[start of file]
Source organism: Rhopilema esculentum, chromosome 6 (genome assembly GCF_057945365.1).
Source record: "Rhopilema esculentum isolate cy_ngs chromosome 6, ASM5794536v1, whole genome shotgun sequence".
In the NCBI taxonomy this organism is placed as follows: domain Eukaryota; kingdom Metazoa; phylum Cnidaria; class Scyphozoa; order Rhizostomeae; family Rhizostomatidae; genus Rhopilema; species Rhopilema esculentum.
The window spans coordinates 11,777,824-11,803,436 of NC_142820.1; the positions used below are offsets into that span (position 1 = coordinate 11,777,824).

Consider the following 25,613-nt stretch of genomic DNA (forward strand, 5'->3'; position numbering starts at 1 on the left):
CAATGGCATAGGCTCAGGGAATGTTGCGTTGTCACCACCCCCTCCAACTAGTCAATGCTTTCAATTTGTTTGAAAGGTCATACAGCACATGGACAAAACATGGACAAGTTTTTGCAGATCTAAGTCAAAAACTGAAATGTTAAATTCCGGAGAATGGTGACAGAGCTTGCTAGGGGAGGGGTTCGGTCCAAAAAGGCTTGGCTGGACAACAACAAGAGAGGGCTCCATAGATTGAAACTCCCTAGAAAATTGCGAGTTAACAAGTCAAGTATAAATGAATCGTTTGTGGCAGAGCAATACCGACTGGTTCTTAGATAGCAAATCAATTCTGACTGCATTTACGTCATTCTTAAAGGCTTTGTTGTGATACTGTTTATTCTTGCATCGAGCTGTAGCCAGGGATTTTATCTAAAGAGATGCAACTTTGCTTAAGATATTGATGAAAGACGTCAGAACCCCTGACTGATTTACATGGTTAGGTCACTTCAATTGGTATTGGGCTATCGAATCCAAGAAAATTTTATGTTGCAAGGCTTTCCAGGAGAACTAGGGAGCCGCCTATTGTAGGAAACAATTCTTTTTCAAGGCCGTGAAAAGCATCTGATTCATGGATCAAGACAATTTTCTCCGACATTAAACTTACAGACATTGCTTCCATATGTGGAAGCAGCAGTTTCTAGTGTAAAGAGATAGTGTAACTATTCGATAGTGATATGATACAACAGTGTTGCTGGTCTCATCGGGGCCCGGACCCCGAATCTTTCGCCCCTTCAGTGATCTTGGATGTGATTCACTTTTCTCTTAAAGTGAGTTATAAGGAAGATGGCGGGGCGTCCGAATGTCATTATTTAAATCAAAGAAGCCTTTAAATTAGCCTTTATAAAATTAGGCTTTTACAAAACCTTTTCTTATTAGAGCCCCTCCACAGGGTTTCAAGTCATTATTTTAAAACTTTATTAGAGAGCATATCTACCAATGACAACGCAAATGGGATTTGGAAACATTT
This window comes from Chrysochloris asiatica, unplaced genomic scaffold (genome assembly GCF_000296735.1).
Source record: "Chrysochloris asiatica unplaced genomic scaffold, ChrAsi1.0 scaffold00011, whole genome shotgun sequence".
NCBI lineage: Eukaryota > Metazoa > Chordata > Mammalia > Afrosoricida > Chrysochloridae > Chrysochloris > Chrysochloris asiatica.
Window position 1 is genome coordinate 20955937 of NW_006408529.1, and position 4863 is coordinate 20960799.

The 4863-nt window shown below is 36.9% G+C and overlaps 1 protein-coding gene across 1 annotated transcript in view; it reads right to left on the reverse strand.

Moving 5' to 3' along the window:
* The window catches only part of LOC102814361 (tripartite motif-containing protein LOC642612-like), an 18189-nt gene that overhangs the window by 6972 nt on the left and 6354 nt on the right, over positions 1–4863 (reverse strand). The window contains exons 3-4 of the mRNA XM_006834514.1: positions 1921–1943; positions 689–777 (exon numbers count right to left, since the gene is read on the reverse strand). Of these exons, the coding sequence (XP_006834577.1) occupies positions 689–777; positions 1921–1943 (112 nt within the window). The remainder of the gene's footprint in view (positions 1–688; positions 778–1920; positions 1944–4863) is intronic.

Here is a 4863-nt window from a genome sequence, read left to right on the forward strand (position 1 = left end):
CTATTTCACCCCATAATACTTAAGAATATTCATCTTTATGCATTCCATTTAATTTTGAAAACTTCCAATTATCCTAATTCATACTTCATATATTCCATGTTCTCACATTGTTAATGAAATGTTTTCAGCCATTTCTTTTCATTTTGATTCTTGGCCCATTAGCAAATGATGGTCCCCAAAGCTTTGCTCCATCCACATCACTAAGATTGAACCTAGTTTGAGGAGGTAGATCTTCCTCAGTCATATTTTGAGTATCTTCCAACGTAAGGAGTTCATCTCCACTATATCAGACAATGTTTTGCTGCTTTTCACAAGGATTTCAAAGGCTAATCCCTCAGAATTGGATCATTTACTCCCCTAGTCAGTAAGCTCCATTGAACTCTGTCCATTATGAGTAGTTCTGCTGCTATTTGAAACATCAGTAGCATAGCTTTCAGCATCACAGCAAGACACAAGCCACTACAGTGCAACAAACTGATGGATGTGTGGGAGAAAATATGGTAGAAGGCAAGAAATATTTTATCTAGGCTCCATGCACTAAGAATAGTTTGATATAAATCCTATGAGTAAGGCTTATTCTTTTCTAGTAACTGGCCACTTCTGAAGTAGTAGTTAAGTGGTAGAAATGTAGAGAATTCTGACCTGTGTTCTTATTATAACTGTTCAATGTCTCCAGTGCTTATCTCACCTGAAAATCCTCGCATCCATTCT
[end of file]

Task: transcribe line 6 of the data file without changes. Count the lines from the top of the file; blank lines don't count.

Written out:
CAATGGCATAGGCTCAGGGAATGTTGCGTTGTCACCACCCCCTCCAACTAGTCAATGCTTTCAATTTGTTTGAAAGGTCATACAGCACATGGACAAAACATGGACAAGTTTTTGCAGATCTAAGTCAAAAACTGAAATGTTAAATTCCGGAGAATGGTGACAGAGCTTGCTAGGGGAGGGGTTCGGTCCAAAAAGGCTTGGCTGGACAACAACAAGAGAGGGCTCCATAGATTGAAACTCCCTAGAAAATTGCGAGTTAACAAGTCAAGTATAAATGAATCGTTTGTGGCAGAGCAATACCGACTGGTTCTTAGATAGCAAATCAATTCTGACTGCATTTACGTCATTCTTAAAGGCTTTGTTGTGATACTGTTTATTCTTGCATCGAGCTGTAGCCAGGGATTTTATCTAAAGAGATGCAACTTTGCTTAAGATATTGATGAAAGACGTCAGAACCCCTGACTGATTTACATGGTTAGGTCACTTCAATTGGTATTGGGCTATCGAATCCAAGAAAATTTTATGTTGCAAGGCTTTCCAGGAGAACTAGGGAGCCGCCTATTGTAGGAAACAATTCTTTTTCAAGGCCGTGAAAAGCATCTGATTCATGGATCAAGACAATTTTCTCCGACATTAAACTTACAGACATTGCTTCCATATGTGGAAGCAGCAGTTTCTAGTGTAAAGAGATAGTGTAACTATTCGATAGTGATATGATACAACAGTGTTGCTGGTCTCATCGGGGCCCGGACCCCGAATCTTTCGCCCCTTCAGTGATCTTGGATGTGATTCACTTTTCTCTTAAAGTGAGTTATAAGGAAGATGGCGGGGCGTCCGAATGTCATTATTTAAATCAAAGAAGCCTTTAAATTAGCCTTTATAAAATTAGGCTTTTACAAAACCTTTTCTTATTAGAGCCCCTCCACAGGGTTTCAAGTCATTATTTTAAAACTTTATTAGAGAGCATATCTACCAATGACAACGCAAATGGGATTTGGAAACATTT